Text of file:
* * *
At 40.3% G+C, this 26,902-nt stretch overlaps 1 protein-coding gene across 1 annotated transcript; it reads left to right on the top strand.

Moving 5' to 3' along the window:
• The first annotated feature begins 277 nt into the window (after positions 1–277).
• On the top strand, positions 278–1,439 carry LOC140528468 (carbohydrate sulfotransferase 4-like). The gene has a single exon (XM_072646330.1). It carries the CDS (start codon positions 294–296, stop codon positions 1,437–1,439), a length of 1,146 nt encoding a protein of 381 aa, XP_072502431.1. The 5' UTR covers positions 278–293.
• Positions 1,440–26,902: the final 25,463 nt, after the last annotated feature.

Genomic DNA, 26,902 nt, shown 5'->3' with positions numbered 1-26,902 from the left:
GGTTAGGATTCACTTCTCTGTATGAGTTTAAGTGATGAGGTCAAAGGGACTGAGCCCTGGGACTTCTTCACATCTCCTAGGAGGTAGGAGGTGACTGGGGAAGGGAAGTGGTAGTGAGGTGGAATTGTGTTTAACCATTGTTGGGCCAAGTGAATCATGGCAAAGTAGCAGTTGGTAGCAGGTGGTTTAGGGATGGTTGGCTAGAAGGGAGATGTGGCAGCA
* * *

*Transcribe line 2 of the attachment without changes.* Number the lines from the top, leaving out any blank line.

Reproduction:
Moving 5' to 3' along the window: